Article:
By Chantal Tode
April 30, 2012
The Kindle Fires significant success is rewriting the Android tablet ecosystem with Amazons entry controlling over half of the market in just six months. For other players who are losing share, the question is what can they do to regain ground or should they just cut their losses and run?
Within the Android tablet market, Kindle Fire has almost doubled its share in the past two months for a total market share of 54.4 percent in February, making it the leading Android tablet by a wide margin. The success of the Kindle Fire is also helping to lift Amazons revenue from digital movies and books, helping the company to post strong first quarter profits last week.
If you are not Samsung or Amazon, you are really struggling in this market, said Carl Howe, vice president of consumer research at Yankee Group, Boston . Generic Android tablets are not selling tablets in any sizable numbers.
This is going to serve as a great product for Amazon because it sells a lot of for them but I dont think it is indicative that they are going to dominate tablets, he said.
This is a fight for number two.
Differentiation is key
Samsungs Galaxy Tab family is second after the Kindle Fire with a 15.4 percent market share, down from 23.8 percent in December, according to comScores data. Samsung is followed by Motorola Xoom with a 7 percent share, down from 11.8 percent in December.
Asus Transformer, Toshiba AT 100, Acer Picasso, Acer Iconia, Sony and Dell Streak all lost share during this period as well. The only other Android tablet to gain share was Lenovo IdeaPad Tablet K1, which saw its market share grow from 0.7 percent to 1.2 percent during the same period.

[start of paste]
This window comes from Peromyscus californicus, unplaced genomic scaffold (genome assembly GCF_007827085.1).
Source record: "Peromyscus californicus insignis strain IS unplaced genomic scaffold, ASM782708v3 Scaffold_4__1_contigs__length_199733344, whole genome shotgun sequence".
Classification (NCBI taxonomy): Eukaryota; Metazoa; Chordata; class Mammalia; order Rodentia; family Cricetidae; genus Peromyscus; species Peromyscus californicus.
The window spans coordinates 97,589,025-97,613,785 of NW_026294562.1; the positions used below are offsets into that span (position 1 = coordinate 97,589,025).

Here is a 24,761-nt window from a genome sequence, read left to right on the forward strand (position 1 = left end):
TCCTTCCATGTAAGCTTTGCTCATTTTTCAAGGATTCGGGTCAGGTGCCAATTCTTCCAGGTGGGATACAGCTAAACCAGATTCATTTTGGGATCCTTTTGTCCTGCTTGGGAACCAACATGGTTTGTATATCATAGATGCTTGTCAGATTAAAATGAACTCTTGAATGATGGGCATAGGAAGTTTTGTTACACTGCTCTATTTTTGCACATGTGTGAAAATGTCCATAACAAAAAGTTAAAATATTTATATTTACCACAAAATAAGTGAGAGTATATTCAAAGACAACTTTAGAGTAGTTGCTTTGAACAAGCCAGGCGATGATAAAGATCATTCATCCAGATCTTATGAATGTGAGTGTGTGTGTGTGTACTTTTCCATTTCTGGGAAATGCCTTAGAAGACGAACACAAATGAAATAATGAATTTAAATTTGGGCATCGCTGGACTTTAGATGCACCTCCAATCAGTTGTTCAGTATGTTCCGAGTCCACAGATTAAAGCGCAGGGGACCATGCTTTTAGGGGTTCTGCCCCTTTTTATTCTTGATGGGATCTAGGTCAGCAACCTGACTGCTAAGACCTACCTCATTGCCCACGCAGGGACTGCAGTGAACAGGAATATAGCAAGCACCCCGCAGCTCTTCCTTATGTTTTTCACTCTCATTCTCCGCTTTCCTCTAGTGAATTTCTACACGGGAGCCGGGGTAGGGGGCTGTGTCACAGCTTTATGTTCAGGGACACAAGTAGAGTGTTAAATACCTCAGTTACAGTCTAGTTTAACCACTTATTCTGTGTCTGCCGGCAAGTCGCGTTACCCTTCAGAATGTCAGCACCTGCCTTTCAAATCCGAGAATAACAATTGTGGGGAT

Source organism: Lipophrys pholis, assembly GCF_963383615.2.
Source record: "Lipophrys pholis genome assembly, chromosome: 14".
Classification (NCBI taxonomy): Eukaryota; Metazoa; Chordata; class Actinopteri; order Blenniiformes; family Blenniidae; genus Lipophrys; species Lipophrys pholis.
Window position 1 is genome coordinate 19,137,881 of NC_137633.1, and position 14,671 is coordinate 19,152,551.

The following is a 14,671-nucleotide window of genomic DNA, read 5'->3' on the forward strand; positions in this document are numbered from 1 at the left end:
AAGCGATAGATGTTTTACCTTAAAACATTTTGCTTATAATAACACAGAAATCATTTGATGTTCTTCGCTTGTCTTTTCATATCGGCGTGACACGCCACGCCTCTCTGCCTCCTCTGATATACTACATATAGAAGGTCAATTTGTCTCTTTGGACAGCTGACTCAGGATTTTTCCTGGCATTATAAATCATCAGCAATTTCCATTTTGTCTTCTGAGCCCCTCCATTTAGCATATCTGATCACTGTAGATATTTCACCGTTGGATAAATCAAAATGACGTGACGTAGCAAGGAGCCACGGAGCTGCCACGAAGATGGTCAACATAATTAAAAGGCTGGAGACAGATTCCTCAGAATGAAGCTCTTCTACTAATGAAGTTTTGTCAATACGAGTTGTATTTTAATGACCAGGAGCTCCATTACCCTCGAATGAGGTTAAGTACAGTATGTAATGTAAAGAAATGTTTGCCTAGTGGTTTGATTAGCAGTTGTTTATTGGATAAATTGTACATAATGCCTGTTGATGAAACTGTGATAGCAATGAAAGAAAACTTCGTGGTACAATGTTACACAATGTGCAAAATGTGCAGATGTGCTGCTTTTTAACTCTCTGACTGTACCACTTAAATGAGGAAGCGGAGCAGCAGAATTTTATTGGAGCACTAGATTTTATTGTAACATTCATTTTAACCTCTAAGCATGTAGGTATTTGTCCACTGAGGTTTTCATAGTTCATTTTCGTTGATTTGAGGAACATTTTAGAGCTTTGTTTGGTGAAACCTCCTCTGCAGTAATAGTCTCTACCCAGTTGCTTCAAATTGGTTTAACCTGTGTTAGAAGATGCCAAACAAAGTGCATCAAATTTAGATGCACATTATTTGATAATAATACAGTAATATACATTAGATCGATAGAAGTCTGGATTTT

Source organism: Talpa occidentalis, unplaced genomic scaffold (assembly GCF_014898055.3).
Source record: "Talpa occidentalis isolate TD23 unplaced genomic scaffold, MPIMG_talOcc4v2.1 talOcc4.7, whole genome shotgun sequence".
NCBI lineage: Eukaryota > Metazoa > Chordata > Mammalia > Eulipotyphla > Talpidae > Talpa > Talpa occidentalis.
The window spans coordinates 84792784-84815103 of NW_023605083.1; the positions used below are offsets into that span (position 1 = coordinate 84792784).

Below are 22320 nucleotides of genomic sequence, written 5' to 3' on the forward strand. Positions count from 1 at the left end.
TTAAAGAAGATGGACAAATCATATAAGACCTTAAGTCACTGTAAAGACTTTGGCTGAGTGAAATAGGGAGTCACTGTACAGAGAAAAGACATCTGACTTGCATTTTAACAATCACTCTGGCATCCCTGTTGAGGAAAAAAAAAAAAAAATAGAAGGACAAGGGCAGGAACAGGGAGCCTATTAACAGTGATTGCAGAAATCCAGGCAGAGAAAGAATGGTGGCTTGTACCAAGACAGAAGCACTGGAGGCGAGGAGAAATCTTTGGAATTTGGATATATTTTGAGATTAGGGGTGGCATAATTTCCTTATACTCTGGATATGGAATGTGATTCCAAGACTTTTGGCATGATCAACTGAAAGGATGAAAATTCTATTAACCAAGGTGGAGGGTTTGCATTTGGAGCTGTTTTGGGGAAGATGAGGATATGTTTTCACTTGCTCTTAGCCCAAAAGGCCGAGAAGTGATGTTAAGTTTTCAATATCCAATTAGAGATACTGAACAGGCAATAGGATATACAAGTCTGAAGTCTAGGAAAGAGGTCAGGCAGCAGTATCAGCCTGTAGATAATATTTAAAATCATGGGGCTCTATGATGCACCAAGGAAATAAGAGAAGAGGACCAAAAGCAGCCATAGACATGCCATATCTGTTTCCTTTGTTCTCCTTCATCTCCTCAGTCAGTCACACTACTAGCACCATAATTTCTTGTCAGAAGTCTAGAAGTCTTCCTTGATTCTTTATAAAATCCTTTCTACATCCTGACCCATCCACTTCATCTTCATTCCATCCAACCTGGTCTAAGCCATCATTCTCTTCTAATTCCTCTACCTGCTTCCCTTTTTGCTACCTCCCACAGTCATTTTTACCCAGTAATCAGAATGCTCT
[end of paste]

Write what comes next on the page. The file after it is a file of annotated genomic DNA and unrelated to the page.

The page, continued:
The Kindle Fires success can be attributed to several factors, including that Amazon successfully created a differentiated experience designed specifically for consuming media via Amazon. Additionally, the tablet is offered at a competitive price and Amazon has put aggressive marketing behind it.
The competition, in contrast, is struggling to find a compelling selling proposition and, as a result, is competing on price alone.
The other plays likely to continue to lose market share unless they are able to find a point of differentiation.
You cant just say it is the same as the iPad, just half the price, Mr. Howe said. Thats not enough to get into a market leadership position.
Specialize in things you think have really important use cases and then there is a lot of room left in this market other than the general purpose consumer market, Mr. Howe said. Amazon illustrated one other niche and there are probably others in the consumer market.
The tablet market is still young as is the Android ecosystem, which means new players and new strategies still have room to capture sales.
There have been a few false starts and now manufacturers are beginning to restrategize and consider ways to reposition themselves in the Android tablet market.
You are seeing a whole realignment in the ecosystem and seeing vendors redo their product lines, said Rhoda Alexander, senior manager of tablet and monitor research at IHS/iSuppli, Santa Clara, CA . We are also seeing more move to do what Amazon has done and create a modified version of Android.
The competitors with the most aggressive pricing have been moving the most, she said.
Despite the strong numbers for Kindle Fire, the Android tablet market is still significantly smaller than the iPad market.
Additionally, it is not clear if Kindle Fire can maintain its momentum, which will depend in part on how quickly it can expand beyond North America.
While 14 percent of consumers surveyed by Yankee Group said back in December that they were interested in buying a Kindle Fire, that number has dropped to 6.2 percent more recently.
Fifty percent of the Android market is very small compared to the iPad market, which is very big, Mr. Howe said. We are not talking about something that is even much more than a few million units.
I am a little skeptical that it will continue to gain share, he said.